Title: Lowe, J. W.
Source text: The Medical and Surgical History of the War of the Rebellion, Part 3, Volume 1 (Washington, DC: Government Printing Office, 1888), 344-345.
Civil War Washington ID: med.d1e6542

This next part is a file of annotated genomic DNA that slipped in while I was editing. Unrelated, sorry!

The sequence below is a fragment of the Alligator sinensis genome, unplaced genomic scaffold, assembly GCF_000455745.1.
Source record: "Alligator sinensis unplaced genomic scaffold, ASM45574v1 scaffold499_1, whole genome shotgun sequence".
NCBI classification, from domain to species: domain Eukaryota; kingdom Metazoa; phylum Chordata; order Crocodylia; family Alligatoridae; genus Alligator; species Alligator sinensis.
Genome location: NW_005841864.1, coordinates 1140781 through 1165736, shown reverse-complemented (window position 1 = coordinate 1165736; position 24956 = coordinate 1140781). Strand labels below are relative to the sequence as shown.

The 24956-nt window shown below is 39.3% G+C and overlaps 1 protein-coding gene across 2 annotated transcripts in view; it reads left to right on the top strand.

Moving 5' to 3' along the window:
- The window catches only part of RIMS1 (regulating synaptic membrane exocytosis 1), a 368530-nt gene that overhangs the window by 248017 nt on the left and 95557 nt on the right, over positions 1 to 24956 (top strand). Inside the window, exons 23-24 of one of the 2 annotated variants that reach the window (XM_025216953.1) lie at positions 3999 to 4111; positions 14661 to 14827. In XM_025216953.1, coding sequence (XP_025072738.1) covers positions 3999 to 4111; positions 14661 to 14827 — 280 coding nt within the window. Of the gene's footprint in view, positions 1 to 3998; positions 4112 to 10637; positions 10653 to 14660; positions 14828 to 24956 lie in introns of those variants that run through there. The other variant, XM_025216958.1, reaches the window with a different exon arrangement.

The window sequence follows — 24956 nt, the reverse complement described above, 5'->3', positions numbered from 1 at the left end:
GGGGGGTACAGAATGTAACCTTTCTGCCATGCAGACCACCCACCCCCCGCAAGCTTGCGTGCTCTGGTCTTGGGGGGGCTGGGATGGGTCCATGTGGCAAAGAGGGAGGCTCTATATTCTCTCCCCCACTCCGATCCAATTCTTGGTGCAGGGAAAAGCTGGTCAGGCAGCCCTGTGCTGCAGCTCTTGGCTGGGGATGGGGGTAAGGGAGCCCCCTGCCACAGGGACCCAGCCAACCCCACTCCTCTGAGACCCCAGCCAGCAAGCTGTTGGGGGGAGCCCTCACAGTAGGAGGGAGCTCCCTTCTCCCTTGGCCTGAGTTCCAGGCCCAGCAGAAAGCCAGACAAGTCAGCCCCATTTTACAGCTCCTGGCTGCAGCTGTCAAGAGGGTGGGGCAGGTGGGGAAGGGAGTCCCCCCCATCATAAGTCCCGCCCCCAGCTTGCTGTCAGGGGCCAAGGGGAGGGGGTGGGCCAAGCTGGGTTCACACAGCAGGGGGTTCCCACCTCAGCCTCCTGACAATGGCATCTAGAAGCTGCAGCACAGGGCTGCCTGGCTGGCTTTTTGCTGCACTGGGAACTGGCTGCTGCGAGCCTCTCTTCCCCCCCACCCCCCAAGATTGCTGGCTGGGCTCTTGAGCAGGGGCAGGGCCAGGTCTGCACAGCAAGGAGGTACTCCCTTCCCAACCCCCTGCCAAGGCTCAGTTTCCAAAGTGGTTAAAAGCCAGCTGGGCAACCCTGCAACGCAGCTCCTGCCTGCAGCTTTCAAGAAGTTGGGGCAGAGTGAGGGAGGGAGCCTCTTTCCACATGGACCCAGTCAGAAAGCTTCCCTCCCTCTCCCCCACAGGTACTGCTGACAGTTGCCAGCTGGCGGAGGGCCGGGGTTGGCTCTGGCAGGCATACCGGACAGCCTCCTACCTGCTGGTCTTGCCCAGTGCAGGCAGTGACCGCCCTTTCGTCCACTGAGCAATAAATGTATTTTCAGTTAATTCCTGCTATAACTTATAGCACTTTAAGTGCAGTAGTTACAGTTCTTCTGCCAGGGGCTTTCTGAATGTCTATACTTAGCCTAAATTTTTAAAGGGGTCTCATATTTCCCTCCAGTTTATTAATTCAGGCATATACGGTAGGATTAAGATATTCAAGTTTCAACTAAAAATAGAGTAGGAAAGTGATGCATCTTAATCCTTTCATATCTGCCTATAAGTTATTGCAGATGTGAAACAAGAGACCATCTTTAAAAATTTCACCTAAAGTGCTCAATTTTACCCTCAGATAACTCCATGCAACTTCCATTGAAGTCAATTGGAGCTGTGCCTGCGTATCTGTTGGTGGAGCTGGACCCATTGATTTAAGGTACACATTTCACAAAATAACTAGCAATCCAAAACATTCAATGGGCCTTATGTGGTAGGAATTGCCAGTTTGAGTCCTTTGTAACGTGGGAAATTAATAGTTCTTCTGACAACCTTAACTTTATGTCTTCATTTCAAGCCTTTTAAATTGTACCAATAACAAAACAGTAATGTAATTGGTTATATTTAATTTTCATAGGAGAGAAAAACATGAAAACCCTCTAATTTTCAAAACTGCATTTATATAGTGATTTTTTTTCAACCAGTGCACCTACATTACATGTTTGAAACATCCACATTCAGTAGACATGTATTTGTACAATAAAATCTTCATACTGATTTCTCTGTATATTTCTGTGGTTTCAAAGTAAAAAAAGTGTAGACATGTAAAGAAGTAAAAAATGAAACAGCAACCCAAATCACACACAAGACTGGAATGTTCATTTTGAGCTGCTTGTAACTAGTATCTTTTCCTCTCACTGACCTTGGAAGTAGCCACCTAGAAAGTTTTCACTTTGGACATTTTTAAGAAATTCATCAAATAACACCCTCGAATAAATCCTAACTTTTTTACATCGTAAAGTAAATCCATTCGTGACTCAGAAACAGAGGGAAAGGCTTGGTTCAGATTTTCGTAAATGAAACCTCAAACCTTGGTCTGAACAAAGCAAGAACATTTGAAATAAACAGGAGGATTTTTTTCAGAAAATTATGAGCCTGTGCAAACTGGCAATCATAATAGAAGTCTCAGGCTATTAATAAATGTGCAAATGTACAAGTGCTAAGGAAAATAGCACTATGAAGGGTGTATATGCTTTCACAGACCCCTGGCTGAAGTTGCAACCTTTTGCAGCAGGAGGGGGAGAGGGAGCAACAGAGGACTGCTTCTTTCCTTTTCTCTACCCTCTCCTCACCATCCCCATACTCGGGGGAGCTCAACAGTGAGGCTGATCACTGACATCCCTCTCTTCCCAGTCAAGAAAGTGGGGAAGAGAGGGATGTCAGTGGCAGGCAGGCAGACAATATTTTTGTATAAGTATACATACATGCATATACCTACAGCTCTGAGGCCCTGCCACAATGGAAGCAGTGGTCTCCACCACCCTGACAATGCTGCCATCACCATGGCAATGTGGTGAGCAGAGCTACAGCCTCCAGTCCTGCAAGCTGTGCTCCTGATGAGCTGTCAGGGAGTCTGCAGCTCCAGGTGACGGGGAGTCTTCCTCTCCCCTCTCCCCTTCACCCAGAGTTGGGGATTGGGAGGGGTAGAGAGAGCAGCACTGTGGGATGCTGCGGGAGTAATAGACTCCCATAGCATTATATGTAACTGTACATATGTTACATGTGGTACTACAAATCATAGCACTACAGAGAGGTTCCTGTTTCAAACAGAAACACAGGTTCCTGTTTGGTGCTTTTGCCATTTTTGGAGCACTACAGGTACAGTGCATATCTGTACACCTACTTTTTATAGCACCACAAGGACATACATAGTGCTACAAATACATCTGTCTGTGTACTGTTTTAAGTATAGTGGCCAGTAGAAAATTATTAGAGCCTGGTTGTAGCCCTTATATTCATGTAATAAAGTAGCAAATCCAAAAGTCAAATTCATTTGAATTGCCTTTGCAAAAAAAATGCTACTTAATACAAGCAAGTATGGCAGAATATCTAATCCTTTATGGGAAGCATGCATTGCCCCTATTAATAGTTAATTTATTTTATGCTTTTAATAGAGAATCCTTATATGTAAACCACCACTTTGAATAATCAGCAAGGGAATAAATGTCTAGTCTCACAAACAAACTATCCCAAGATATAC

CASE 50.—Lieut. J. W. Lowe, Co. B, 9th N. Y. Cav., was admitted Sept. 21, 1863, with his neck somewhat swollen and stiff, the result of a blow from a rebel musket at Brandy Station, Va., Aug. 1, 1863; his general health was good. On the 30th he went home on leave of absence. He returned November 14 much improved, stating that during his absence he had an attack of diarrhœa which lasted only a few days; the attack was preceded by vomiting, and was attributed by him to some error of diet. He felt well and expressed himself as able to join his regiment. But at midnight of the 18th the officer of the day was called to see him as he had been seized with a violent pain in the testicle, without swelling but with great tenderness. An anodyne lotion relieved him and he fell asleep, but awoke about daylight vomiting a pale-green liquid and with great tenderness over the stomach. The abdomen soon became tympanitic, the pulse sank, the vomiting became constant and the countenance livid and anxious. A blister was applied and laudanum given by injection. At noon the vomiting became less frequent and he was able to swallow small quantities of brandy and water with morphia; the pulse, however, was scarcely perceptible and the face and hands were covered with cold sweat. He died at 3.30 P. M. after vomiting as much of a pea-green liquid as half filled a common tin basin. Post-mortem examination: The thoracic viscera were healthy. The peritoneal cavity contained two ounces of pus. The whole intestinal canal was in a state of acute inflammation; the ileum was perforated in several places, some of the openings being large enough to admit the end of the little finger. The inflammatory condition extended to all the abdominal viscera. "How this state of things existed without symptoms for a longer period than fifteen hours I am at a loss to explain or even conjecture. The man was not emaciated; on the contrary he had gained in flesh during his visit home. I am informed by his brother, who came for his remains, that he had complained at times of a pain in the bowels, but of so slight a character as not to attract much attention and which was usually relieved by a draught of warm ginger-tea." [Specimen 77, Med. Sect., Army Medical Museum, showing typhoid ulceration and perforation, is from this case.]—Surg. H. W. Ducachet, U.S.V., Seminary Hospital, Georgetown, D.C.